Thinking with a pencil

My studio table and floor is disappearing under pieces of paper and chapter five is well under way.  Writing and illustrating a book has its own pace and momentum; you have to keep a part of your brain connected to it or it’s hard to pick up the threads again.  On the other hand, twelve hours at the drawing board (including umpteen cups of tea, hanging out washing, raids on the kitchen and periodic dips into facebook of course) are about as much as I can manage.  As well as being immersed in all things to do with rivers, lakes and reservoirs, the first few chapters are now coming back from the typesetters for editing.  I have an ambiguous view of seeing the proofs, my haphazard layouts transformed into professional looking pages.  Just don’t ask me if it’s any good or not, I haven’t a clue!  Encouraging phrases from publisher and consulting editor ping into my inbox from time to time, so I’m assuming I’m on the right lines.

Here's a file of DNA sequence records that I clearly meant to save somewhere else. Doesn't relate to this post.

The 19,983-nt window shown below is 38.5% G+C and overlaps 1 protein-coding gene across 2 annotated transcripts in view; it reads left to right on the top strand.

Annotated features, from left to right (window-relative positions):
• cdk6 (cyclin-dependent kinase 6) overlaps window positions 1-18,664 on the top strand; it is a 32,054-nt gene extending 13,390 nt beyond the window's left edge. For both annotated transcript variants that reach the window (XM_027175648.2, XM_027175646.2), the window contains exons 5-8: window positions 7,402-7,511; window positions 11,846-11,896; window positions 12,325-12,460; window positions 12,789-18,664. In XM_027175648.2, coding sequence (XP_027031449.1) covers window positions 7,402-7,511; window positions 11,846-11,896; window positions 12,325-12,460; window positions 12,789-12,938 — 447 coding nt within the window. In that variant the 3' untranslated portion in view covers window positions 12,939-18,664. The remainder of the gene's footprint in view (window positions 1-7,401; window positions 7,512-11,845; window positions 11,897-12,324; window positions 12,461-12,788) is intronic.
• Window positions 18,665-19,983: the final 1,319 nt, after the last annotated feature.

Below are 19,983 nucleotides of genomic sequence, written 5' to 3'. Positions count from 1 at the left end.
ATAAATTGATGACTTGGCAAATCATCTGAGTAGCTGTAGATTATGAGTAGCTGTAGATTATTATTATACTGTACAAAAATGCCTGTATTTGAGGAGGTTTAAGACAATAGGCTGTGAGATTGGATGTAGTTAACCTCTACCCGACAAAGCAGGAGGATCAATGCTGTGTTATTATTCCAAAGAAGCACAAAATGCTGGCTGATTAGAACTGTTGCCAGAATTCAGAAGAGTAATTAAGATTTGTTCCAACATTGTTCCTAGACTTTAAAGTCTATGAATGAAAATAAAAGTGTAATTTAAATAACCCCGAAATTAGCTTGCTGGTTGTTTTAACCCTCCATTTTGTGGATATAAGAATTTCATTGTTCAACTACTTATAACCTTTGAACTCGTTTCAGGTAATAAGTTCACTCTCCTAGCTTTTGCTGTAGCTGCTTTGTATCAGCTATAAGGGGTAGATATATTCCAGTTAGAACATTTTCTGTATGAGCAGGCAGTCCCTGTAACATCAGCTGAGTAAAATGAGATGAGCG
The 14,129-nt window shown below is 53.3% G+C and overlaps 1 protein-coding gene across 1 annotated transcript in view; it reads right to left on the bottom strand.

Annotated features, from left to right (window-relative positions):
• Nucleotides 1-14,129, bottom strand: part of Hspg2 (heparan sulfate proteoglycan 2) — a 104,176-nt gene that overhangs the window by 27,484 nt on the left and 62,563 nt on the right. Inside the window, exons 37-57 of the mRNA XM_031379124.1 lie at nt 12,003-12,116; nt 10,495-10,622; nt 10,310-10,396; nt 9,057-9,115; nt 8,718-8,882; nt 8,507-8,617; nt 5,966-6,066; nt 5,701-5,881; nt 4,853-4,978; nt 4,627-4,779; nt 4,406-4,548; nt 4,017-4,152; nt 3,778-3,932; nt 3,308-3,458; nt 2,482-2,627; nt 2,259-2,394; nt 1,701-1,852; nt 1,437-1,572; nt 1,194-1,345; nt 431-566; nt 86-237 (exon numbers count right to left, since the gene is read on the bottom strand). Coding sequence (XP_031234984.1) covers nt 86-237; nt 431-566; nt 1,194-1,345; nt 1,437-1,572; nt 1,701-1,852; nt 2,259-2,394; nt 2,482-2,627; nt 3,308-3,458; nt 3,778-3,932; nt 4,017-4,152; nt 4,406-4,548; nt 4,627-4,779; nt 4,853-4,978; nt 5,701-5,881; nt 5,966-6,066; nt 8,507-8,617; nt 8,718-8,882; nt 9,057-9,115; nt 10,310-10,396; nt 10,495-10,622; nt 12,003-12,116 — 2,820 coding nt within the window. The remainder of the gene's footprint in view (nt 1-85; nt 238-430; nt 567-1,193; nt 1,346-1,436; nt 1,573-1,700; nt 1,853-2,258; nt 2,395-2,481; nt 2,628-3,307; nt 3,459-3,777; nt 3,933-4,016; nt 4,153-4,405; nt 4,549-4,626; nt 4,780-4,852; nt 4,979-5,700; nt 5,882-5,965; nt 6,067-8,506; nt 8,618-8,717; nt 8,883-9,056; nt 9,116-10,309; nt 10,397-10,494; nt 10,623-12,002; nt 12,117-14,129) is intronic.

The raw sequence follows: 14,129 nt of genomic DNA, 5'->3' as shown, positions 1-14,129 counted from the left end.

Here’s my take on how salmon are able to find their way home from the Atlantic to their home river:  Caption is ‘Right, what’s our postcode?’

Meanwhile, my Wednesday art class has a few weeks to go until the end of term so we’re spending time drawing outdoors for the last few lessons.  This week a good time was had by all in Sandy Haven.  Everyone says they find sketching from life daunting, but the results were so much fresher than labouring to copy a photo, in spite of challenges like the strong breeze and bright sunlight.  Mike had an unusual obstacle to overcome whilst sitting sketching a bank of wild daisies.  A family of six came and sat between him and his scene, laid out a rug and had a picnic, obscuring his view without appearing to notice he was there.  That’s a marvel in itself; Mike is a tall and imposing presence and had never experienced total invisibility before.  Challenges aside, a good time was had by all –  call me single minded but you can never do enough drawing.   Sketching, after all, is just thinking with a pencil.

That’s enough – brain is not firing on all cylinders tonight, must have used up today’s store of wit and creativity in silly salmon cartoons and duck jokes.  Glass of wine, anyone?

1 thought on “Thinking with a pencil”

  1. Ally says:

    I love to read your blogs, even if they mean little to my unimaginative and uncreative brain. Insight into other peoples ways of thinking!
    Burnham Art Trail was officially opened tonight but was missing that special Myatt magic.
    Do you think the salmon have fishy voices on their tom tom? Nemo? Doree could be interesting!

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